Monday, May 12, 2008

We don’t know how to hone talent: Bhutia

MEMORABLE MOMENT: Baichung Bhutia receives the Padma Shri award from President Pratibha Patil at Rashtrapati Bhavan in New Delhi.

Vijay Lokapally

NEW DELHI: From a nondescript field in Pakyoung, east Sikkim, to the Ashoka Hall in Rashtrapati Bhawan to receive the Padma Shri award, it has been an eventful journey for this pocket dynamo of Indian football. Baichung Bhutia is a glowing icon of a sport that has a truly universal appeal.

At 32, he is not that swift as he used to be. But he is as crafty, as focussed, as motivated, and as humble as ever.

Ask him why the game is languishing in his country, Bhutia ponders for a while but refrains from speaking his mind. His inner self is in turmoil. He wants to fight but appears helpless. “We need good infrastructure, a sound administrative system, an effective development programme,” is his simple response.

Same old story

The administrators cannot promise anything. Nothing has changed from the time he kicked the ball for the first time in the National championship 16 years ago.

Bhutia asserts there is “enormous talent” and India has the “potential” to emerge as a football nation. It needs to gain momentum like cricket. Why cannot football be marketed like cricket? Why cannot Bhutia force a change. “I would love to change the system. But I can’t explain how.”

When probed further, Bhutia opens up. “It is difficult for a kid to learn proper football. There are no well-organised academies barring the Tata Football Academy. And then the system doesn’t support such academies. Sincerity is missing.”

Bhutia reiterates, “Believe me we have the talent. I have seen talent overseas and at home and we are not far behind. But we don’t know how to hone talent. I know many talented ones losing it in schools and academies because of faulty coaching. You can’t ask a 10-year-old kid to run 10 to 20 laps. He must learn to enjoy first before accepting the hardship of training as part of his schedule.”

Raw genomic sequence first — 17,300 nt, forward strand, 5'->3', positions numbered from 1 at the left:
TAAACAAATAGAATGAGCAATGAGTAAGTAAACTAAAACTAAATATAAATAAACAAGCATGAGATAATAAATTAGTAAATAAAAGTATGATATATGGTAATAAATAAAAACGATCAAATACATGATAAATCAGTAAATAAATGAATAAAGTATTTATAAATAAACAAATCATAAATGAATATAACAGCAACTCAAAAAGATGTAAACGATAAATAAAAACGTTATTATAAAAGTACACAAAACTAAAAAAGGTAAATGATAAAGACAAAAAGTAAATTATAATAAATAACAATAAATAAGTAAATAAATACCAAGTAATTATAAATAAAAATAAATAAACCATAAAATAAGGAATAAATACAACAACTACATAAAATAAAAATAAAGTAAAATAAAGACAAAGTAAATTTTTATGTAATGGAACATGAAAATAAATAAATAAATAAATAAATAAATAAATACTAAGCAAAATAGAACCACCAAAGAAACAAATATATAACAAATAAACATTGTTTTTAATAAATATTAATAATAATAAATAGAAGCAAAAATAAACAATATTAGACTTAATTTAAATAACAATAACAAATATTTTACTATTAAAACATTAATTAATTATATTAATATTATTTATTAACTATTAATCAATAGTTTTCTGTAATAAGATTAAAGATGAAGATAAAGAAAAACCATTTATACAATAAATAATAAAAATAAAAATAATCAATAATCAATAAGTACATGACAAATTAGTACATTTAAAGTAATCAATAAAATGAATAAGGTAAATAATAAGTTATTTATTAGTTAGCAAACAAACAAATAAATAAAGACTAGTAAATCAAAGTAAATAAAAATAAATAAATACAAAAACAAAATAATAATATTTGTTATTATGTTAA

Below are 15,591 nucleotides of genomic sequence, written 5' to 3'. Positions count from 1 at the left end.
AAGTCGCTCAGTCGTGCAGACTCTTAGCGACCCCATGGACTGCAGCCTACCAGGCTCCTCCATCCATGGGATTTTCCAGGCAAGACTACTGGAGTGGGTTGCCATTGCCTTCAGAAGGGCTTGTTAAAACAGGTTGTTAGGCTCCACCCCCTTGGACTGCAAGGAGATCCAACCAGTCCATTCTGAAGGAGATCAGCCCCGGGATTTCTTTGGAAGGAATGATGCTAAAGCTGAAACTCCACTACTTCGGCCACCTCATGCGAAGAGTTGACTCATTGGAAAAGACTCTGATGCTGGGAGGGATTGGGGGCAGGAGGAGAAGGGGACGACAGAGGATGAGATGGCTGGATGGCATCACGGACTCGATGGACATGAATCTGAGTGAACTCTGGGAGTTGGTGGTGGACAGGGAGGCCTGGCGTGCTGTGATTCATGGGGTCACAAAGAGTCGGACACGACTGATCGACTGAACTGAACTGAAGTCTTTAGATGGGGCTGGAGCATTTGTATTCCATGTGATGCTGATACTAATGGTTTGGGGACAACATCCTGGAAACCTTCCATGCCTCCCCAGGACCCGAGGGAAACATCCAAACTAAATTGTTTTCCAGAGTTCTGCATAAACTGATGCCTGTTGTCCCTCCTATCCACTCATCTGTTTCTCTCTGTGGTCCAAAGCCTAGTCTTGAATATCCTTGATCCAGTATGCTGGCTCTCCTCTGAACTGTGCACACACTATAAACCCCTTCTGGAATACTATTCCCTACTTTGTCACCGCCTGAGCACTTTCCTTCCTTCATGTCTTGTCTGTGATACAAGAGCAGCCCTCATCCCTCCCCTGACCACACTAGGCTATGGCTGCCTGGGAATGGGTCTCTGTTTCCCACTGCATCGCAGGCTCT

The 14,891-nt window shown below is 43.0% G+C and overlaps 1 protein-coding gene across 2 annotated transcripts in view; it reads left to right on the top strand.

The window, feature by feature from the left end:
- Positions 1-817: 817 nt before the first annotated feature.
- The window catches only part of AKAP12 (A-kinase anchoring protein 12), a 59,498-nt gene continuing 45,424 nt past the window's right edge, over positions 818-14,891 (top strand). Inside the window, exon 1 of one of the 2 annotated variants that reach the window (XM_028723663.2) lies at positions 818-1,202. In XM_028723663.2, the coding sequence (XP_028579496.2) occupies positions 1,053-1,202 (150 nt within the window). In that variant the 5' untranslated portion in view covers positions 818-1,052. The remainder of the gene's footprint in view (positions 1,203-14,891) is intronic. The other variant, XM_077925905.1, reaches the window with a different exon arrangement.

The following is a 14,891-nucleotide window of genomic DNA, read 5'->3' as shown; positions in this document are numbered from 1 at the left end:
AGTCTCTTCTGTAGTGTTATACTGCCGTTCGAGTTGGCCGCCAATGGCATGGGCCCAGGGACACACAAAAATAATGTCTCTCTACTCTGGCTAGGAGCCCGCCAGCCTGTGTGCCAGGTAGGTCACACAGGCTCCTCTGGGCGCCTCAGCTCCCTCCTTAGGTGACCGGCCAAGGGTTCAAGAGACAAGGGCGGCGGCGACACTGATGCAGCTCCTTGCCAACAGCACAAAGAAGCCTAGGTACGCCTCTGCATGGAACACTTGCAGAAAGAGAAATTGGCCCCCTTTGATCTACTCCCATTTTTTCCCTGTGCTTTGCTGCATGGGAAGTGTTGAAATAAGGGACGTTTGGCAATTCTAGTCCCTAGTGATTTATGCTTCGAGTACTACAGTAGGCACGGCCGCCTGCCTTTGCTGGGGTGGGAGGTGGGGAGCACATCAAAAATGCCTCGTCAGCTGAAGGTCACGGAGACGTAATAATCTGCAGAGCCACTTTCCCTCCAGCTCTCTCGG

And why is that? Bhutia smiles, “Again it is the system, the set up, the attitude, the tactics, the fitness regime. It is a combination of a lot of things. Hockey did not get the support of the masses in our country. You need fame and money to attract sponsors. It is a vicious circle really. To attract sponsors you need to do well and you can do well only when you have the security of your career and that can come only from sponsorship. Kids have to be ensured of a future if you want them to take up football as a career.”


Bhutia confided he would love to see 14 teams in the I-League, instead of 12. “The AIFF is looking to expand the I-League and cut down on some traditional tournaments, it can make the league more broad-based and allow more players to show their prowess.”

He also suggested that the AIFF should allow clubs to sign four foreigners as earlier and not three. On receiving the Padma Shri here on Saturday, Bhutia said, “It is the biggest honour for me. It means a lot for football in India and it also gives the game a huge boost. It is an honour for an individual in a team game but to me it is something to be shared with all my colleagues from day one. I remember each one of them.” Even those from the first time he kicked the ball in Pakyoung.